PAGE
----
He did the latter. He returned to Ireland in the late 40s with not just a car, but a ration book which could get him petrol. Many had cars, no-one had any petrol. That led to a romantic liaison with my mother and a marriage late in life.

An ex-British army officer and a former Blueshirt had only two chances of getting a job as a doctor in Ireland at that time, where every County Council was dominated by Fianna Fail. Slim and none. He was told at one interview that he might as well ‘go Protestant’ as he was already as high on the Blacklist as it was possible to go.

He went for every job advertised. He even went for a job on the Aran Islands, and they turned him down for an English-only speaker. But my mother wasn’t for leaving Ireland, so he had to keep trying.

Eventually, he got locums here and there in the very poorest of parishes. It only arose when every single other option had been tried.

He once went for a job in his home parish, but they delayed the appointment for six months until the Fianna Fail nephew of the Bishop of Ossory had graduated. And then, well, you know the rest.

Finally, because they couldn’t get a doctor for Borris-in-Ossory, they gave him a locum. A locum that dragged on year after year without a permanent appointment. Eventually nine years went by. Still no appointment as they advertised the position every year. No Fianna Failer wanted it.

Oliver J. Flanagan is a figure of fun now, but at the time he caused ructions – forcing the Council to make my Dad permanent. We had to rent the house they ‘gave’ us, but it was a permanent job after almost 15 years of looking. (When my Dad retired, the Council sent us a note to that effect. And also to note that we had ‘six months to quit the premises or face forcible eviction’.) Then they sold our house to the new doctor.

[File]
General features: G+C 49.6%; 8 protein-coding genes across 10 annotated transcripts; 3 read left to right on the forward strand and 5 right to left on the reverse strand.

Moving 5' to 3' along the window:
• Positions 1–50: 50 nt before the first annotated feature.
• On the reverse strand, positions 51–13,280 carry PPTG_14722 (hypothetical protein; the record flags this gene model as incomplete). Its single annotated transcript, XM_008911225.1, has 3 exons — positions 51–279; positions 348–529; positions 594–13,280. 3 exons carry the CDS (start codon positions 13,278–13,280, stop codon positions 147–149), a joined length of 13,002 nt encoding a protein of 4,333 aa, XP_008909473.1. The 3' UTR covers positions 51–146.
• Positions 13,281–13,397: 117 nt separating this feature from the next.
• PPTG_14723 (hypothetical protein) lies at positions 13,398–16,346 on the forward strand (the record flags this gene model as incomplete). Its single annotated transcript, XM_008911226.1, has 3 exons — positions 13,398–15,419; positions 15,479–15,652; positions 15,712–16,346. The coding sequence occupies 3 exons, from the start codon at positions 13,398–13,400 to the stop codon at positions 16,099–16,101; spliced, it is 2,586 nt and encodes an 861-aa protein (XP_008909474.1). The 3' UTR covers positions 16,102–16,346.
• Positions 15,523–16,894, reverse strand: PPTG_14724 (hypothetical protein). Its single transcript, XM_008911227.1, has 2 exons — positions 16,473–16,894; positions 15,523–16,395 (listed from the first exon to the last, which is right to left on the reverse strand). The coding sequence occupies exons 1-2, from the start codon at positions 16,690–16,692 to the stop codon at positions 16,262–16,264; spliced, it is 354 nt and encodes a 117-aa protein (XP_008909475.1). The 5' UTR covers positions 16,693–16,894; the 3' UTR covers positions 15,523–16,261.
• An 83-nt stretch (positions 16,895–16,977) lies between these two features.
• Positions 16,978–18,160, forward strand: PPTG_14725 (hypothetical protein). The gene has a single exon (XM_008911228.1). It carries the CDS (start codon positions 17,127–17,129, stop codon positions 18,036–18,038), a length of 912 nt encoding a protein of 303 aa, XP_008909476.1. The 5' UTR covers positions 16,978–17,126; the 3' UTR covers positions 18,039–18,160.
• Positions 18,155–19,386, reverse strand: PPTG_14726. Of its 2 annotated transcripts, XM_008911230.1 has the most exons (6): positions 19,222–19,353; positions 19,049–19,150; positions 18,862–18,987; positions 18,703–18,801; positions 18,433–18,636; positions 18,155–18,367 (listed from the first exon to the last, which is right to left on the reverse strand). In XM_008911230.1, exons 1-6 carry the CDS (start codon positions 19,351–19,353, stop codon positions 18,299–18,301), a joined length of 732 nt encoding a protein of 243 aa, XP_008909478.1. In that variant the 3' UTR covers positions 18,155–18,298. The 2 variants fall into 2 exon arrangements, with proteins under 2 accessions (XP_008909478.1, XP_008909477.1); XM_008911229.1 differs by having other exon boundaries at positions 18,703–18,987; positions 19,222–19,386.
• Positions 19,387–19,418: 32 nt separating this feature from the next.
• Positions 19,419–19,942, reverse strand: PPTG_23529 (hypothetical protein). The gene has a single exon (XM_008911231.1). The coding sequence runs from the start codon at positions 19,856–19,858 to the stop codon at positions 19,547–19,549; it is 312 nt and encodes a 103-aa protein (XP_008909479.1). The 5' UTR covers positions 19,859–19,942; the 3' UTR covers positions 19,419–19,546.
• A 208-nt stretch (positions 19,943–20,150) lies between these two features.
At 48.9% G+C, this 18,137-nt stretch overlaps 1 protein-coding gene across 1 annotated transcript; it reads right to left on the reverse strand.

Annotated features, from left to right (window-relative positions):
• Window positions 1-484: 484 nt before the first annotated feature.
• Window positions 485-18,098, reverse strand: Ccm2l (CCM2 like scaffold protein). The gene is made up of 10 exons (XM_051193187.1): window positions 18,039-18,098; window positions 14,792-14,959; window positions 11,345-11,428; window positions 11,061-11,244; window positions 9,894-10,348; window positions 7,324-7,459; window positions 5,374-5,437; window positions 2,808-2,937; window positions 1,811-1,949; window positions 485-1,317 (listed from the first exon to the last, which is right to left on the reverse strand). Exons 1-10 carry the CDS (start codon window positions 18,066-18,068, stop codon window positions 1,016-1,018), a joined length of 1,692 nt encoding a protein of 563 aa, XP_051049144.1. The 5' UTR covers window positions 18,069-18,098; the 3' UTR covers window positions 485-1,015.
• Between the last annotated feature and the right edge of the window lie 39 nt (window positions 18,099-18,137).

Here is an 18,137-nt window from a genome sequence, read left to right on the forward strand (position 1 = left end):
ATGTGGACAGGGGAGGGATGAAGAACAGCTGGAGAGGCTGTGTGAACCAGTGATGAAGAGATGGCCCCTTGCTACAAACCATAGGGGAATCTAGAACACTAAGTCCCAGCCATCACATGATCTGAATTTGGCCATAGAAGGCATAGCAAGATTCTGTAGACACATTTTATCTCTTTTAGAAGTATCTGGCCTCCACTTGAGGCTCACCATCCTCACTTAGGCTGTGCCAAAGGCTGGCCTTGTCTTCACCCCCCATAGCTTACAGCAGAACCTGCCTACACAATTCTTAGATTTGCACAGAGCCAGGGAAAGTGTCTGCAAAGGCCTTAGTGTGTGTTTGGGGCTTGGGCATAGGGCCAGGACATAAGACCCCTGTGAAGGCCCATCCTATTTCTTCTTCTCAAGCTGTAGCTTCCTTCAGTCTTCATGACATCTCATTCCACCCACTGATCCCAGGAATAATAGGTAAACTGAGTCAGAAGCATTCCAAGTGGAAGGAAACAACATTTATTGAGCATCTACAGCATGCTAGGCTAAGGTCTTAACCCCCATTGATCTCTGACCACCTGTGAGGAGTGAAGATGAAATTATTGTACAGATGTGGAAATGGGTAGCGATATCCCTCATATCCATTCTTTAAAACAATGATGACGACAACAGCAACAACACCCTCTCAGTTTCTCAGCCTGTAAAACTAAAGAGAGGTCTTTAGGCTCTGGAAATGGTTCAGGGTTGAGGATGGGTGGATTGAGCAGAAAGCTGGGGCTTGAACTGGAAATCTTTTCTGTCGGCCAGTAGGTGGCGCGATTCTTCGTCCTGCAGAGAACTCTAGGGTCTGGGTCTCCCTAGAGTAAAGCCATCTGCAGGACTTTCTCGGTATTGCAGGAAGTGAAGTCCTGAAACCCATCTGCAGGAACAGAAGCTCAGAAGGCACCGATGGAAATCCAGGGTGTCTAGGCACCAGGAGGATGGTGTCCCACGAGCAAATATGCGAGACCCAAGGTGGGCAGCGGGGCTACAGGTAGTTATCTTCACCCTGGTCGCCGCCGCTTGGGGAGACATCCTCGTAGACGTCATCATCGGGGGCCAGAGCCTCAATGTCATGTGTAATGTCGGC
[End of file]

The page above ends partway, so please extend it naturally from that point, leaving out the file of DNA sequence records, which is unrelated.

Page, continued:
I have so many good memories of my Dad. The day we went to visit two farmers in their 40s who kept their elderly mother on cushions and blankets on the flagged kitchen floor. “You won’t see them,” he said. “They’ll be hiding up the fields because they owe us money.”

He was a cripple himself at this stage, struggling with arthritis. But we managed to get the woman upstairs and into a (very comfortable) bed. Then he went downstairs and got all the blankets, cushions, dog hair and rubbish in that corner and dragged it outside to the yard. Where he poured some petrol on it and set it on fire.

That was enough to produce the sons and some heated comments were exchanged. The argument ended when my Dad said: “I won’t be charging you for the petrol. That was a public health matter. Now it’s done there’s no need for the Guards.”

That was only one call of many where he made a difference. The difference he made in my life goes way beyond that – he was, and is, my inspiration, my example, my direction, my hero, my father.

He was a reader of Irish Medical Times too and introduced me to the paper. I’d like to think he still takes an interest in it, wherever he is.

No, I know he does.